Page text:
RICH DEGRAFF (BS Business Administration ’03)

Ready to help

By supporting the W. P. Carey-led collaboration AZNext, Salesforce Senior Vice President Rich DeGraff will help expand career opportunities to Arizonans.
DeGraff was a relentlessly curious student when he was at W. P. Carey, soaking up every last drop of wisdom from his professors and readings. “There were so many avenues for me to get answers to questions I’d always had growing up,” he says. “[W. P. Carey] taught me how to learn, to listen, and to ask the right questions.”

To succeed in the next chapter of his life, DeGraff leaned on what is now known as the W. P. Carey Career Services Center, where he prepared for tough job interview questions, rehearsed through mock interviews, and methodically mastered the skills he needed to compete with other applicants for top jobs.

The approach worked: He’s steadily climbed the ranks for a veritable who’s who of Fortune 500 companies, including PepsiCo, Target, and Honeywell. Six months into the pandemic, in the fall of 2020, he landed his current role as senior vice president of customer success at Salesforce.

Not long after he arrived, he knew he was in a great position to give back to his alma mater. While DeGraff had long volunteered in other parts of his life, Salesforce’s strong culture of volunteerism (its employees have logged some 6 million volunteer hours over the past two decades), led him to pursue opportunities that connected his company and his college.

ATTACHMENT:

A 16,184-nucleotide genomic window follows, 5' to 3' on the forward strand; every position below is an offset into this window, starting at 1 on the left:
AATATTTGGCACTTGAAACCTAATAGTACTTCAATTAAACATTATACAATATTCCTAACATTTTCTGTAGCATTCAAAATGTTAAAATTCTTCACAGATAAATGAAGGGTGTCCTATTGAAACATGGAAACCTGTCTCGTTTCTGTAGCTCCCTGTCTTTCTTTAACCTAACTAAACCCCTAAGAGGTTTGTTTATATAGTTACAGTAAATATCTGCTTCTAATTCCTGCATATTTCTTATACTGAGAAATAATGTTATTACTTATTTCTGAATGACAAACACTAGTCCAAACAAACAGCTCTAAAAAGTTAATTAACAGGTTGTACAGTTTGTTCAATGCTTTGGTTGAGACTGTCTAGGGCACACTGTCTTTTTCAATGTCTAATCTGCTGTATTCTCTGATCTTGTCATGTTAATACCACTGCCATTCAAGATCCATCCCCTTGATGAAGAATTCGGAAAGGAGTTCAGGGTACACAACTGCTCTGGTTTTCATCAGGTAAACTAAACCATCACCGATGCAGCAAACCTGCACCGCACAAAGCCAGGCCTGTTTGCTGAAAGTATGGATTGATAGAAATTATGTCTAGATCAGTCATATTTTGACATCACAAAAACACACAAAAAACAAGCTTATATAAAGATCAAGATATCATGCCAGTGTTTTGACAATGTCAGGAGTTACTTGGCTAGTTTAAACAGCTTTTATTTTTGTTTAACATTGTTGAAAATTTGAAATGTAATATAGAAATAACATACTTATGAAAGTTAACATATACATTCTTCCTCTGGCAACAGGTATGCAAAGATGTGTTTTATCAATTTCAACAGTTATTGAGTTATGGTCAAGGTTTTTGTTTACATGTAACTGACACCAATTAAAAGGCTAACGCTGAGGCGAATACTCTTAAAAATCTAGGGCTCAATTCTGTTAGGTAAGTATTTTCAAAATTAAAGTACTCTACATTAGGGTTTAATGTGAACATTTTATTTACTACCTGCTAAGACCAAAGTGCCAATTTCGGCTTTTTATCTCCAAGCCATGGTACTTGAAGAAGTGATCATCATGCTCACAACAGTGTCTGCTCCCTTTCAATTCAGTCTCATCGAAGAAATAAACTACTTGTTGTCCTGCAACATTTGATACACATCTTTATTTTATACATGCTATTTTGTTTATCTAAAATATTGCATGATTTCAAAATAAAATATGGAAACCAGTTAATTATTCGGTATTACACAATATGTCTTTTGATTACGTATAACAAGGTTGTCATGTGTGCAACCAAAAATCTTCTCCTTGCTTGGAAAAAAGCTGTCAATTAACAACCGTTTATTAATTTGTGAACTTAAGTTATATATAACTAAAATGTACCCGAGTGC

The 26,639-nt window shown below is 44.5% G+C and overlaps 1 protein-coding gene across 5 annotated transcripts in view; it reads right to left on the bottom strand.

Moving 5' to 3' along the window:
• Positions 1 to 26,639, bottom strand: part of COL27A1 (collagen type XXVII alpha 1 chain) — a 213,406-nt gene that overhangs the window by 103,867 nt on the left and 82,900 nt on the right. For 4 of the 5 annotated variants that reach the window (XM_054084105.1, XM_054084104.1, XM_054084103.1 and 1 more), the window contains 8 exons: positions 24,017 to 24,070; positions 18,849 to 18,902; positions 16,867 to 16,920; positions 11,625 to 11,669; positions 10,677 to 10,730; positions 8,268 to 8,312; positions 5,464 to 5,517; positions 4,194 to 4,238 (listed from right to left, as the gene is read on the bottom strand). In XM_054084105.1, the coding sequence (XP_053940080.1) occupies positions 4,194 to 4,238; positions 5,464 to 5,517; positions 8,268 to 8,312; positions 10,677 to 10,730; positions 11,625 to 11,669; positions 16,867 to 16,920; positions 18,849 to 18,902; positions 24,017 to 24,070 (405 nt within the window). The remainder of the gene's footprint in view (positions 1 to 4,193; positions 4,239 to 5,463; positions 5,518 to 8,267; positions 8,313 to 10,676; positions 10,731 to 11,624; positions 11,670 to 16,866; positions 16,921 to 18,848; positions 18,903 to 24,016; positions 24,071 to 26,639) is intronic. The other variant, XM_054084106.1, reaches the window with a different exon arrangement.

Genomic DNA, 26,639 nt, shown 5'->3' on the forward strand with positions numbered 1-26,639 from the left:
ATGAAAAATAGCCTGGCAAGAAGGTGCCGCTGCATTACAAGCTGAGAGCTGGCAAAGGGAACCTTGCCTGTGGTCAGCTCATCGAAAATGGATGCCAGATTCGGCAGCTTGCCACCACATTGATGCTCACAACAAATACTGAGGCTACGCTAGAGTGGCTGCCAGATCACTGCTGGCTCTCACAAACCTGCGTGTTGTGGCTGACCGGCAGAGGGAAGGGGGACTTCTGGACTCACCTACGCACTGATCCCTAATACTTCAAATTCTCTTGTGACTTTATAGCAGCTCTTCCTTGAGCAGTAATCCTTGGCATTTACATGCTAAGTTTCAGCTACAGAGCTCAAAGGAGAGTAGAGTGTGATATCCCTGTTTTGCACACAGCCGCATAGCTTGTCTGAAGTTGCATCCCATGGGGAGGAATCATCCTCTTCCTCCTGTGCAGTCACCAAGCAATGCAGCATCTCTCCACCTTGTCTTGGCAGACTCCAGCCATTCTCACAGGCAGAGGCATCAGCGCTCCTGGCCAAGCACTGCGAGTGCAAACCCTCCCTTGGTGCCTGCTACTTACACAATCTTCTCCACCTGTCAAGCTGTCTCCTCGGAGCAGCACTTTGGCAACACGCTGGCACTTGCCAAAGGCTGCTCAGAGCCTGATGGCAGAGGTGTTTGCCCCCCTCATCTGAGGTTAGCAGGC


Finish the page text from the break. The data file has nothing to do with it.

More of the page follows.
He found a fit with AZNext, a public-private partnership led by executive director Raghu Santanam, who is also the senior associate dean for executive education, corporate partnerships, and lifelong learning and the McCord Chair of Business at W. P. Carey. The recently launched program is designed to upskill thousands of Arizona workers for technology-focused careers (see No. 10).

With DeGraff’s support and network, AZNext and Salesforce are collaborating to help a portion of AZNext participants get training to pursue Salesforce Administrator Developer credentials. DeGraff currently serves on AZNext’s advisory board, and as the work on the collaboration progresses, he’s eager to see how he might be able to broaden the connection between W. P. Carey, ASU, and Salesforce.

For DeGraff, collaboration has been a key to his growth and success, from his early work with career services to the many teams he’s been on as part of his career trajectory. He’s thrilled that the partnership between Salesforce and ASU — a powerful collaboration of its own — will open up opportunities for others to grow and succeed. “Businesses are the greatest platform for change,” he says. “And with ASU’s mission to create a workforce for the future, we can bring together complementary visions and move things a lot faster.”

Learn more: Visit wpcarey.asu.edu/aznext

Trained to be hired: To meet its growing demand for business analysts, Cognizant Consulting has partnered with ASU and the W. P. Carey School of Business to offer the Cognizant Digital Business Analyst Certificate Program, a train-to-hire program. The curriculum focuses on specific skills needed to succeed at Cognizant, and ensures the opportunity to secure an interview for graduates. Of students who completed this program in spring 2019, 90% received an offer to join Cognizant as business analysts.